On my way back to base – just a few yards across the night-time garden – P. was keen to show me something: all I wanted to do was collect some washing off the line and get under the shower. However, I was glad she insisted as a tractor with hardcore had been in the garden earlier and its wheel had cracked the concrete cover to the cesspit / septic tank and she was worried I would end up knee deep in you-know-what.
I’m soon going to start my Tangalle trip, so when I continue this it’ll probably be Monday evening. I’m just warning you that this blog may run to several pages as it’ll end up covering 5 days and I’m not always good at cutting to the chase, as they say.
The Tangalle Trip
The bus journey was uneventful: 60km, 3 hours, involving 1 change in Matara, for 60p. The last couple of km from downtown Tangalle to my guest house was by tuk-tuk and added another £1 to the total: you can see why I like the bus! I thought I was going to end up with a tuk-tuk driver who didn’t know the area, but it was my fault. Once we settled on “eebee” as the correct pronunciation for “Ibis”, all problems melted away and he efficiently clattered and shook me along a quiet beach-side track lined with mostly low-key hotels, restaurants and so on nestling under swaying palms.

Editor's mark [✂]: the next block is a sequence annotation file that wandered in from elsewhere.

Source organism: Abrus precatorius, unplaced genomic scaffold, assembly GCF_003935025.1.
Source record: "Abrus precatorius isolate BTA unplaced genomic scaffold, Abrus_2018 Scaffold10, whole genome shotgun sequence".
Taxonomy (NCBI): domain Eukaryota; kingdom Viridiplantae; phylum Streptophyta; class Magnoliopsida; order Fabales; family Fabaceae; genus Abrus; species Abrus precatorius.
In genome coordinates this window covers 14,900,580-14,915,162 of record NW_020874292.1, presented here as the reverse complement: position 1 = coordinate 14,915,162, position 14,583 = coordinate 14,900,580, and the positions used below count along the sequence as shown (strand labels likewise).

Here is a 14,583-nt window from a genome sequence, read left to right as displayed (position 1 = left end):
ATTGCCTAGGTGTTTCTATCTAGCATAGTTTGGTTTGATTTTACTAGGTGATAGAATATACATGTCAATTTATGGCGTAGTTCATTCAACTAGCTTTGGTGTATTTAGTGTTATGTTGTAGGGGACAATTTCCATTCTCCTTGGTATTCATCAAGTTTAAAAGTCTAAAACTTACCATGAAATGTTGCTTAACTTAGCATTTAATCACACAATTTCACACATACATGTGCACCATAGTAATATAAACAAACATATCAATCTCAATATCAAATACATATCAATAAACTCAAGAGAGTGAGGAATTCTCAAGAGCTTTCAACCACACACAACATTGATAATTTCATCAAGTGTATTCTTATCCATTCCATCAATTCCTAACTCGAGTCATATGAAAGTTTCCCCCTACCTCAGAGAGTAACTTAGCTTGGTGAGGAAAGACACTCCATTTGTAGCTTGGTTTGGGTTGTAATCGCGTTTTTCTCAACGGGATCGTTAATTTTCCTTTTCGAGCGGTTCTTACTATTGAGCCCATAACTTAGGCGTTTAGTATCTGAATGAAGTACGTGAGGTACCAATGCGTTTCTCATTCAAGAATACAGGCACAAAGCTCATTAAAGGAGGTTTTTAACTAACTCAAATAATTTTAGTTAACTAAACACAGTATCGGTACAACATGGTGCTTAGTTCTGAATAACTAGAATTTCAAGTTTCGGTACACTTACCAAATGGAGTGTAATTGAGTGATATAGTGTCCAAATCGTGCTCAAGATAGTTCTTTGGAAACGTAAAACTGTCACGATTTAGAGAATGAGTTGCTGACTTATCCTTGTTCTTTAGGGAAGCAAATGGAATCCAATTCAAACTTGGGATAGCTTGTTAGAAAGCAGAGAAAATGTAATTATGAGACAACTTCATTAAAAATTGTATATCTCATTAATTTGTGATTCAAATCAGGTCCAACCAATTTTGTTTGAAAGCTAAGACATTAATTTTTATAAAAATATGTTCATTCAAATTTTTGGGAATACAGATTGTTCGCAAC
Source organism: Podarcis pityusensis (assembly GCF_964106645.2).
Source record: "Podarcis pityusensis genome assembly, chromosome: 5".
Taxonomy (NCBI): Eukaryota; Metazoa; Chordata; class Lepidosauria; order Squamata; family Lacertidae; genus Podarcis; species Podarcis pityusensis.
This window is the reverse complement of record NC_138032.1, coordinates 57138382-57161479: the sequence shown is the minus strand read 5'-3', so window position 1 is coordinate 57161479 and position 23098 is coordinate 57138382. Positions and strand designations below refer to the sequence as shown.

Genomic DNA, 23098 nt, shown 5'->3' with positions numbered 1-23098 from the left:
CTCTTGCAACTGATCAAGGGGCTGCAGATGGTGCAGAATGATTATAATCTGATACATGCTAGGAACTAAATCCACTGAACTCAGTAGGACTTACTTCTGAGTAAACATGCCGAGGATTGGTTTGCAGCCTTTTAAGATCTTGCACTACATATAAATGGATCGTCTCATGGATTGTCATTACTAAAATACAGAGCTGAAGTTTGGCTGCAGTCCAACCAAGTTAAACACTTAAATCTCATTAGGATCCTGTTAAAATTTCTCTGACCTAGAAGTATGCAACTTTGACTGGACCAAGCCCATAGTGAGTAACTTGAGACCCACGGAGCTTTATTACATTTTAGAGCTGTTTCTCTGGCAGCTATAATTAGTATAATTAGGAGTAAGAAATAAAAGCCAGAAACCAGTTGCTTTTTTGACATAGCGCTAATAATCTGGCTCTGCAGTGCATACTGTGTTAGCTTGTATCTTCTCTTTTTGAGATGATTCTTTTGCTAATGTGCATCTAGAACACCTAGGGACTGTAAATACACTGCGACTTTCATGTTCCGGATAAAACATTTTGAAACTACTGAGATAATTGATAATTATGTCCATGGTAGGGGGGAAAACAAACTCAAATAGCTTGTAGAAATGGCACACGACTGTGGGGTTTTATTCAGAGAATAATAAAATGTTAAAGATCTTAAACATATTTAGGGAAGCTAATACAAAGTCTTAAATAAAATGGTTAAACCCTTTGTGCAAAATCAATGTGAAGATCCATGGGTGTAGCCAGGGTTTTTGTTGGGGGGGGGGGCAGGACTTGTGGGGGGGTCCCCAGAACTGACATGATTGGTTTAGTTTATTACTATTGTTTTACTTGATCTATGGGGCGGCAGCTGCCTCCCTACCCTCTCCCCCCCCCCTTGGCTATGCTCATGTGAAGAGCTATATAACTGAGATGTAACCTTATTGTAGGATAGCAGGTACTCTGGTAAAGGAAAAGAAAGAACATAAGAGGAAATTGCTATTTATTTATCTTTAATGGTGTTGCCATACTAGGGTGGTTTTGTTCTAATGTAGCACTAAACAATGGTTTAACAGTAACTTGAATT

The Ibis was undoubtedly the most attractive of all those I passed. It had been my first choice as the Rough Guide gave it a star recommendation and because the German / SL couple who run it also run a local children’s home and at least some of the income generated helps to support that charitable venture. The location and design are superb with the term “guest house” misleadingly suggesting – to me at least – a dingy Blackpool house with Les Dawson as landlady. In fact, there are two main buildings, one with bar and dining area on the ground floor and rooms above, the other with rooms on the ground and first but also housing Anjelika and Ranjith’s own family quarters. Scattered under the swaying palm, there are also about half-a-dozen bungalows. The buildings are linked by little raised paths and the whole place is right on the beach, with hammocks, large beds, deck-chairs etc. available. Over all, it seems a happy blend of German efficiency and SL hospitality.
My room was plainly but adequately furnished and supplied with hot water to the shower. I had opted for air conditioning, though this was probably a waste of money as there was an efficient floor mounted fan and a near-constant breeze off the sea. Although there were such “quantities of sand … that seven maids with seven brooms” would have taken much more than half a year to remove it all, it was not a beach ideally suited to swimming: the waves, which last saw land in Antarctica – but had warmed up meantime – were quite lively and the sandy bottom was littered with large rocks. Not a good combination if you want to avoid concussion!